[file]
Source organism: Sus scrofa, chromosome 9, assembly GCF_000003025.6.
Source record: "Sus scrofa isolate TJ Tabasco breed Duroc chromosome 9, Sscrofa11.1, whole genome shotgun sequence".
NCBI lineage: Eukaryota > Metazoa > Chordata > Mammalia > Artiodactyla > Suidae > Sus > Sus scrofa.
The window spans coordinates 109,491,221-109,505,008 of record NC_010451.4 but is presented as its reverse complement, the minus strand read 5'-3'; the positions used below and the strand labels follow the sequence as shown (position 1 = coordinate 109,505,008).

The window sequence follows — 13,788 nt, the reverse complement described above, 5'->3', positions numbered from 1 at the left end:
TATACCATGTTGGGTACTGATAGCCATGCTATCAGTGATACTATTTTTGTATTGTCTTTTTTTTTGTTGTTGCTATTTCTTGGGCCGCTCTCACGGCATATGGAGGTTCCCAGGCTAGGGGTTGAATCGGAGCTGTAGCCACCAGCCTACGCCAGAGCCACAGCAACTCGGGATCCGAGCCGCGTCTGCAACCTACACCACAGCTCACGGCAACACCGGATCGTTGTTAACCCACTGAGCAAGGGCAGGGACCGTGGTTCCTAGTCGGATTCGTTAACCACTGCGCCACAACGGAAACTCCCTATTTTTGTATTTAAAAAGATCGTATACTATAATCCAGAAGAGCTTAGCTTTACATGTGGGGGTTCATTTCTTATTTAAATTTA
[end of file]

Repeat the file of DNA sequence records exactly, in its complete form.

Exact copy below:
Source organism: Sus scrofa, chromosome 9, assembly GCF_000003025.6.
Source record: "Sus scrofa isolate TJ Tabasco breed Duroc chromosome 9, Sscrofa11.1, whole genome shotgun sequence".
NCBI lineage: Eukaryota > Metazoa > Chordata > Mammalia > Artiodactyla > Suidae > Sus > Sus scrofa.
The window spans coordinates 109,491,221-109,505,008 of record NC_010451.4 but is presented as its reverse complement, the minus strand read 5'-3'; the positions used below and the strand labels follow the sequence as shown (position 1 = coordinate 109,505,008).

The window sequence follows — 13,788 nt, the reverse complement described above, 5'->3', positions numbered from 1 at the left end:
TATACCATGTTGGGTACTGATAGCCATGCTATCAGTGATACTATTTTTGTATTGTCTTTTTTTTTGTTGTTGCTATTTCTTGGGCCGCTCTCACGGCATATGGAGGTTCCCAGGCTAGGGGTTGAATCGGAGCTGTAGCCACCAGCCTACGCCAGAGCCACAGCAACTCGGGATCCGAGCCGCGTCTGCAACCTACACCACAGCTCACGGCAACACCGGATCGTTGTTAACCCACTGAGCAAGGGCAGGGACCGTGGTTCCTAGTCGGATTCGTTAACCACTGCGCCACAACGGAAACTCCCTATTTTTGTATTTAAAAAGATCGTATACTATAATCCAGAAGAGCTTAGCTTTACATGTGGGGGTTCATTTCTTATTTAAATTTA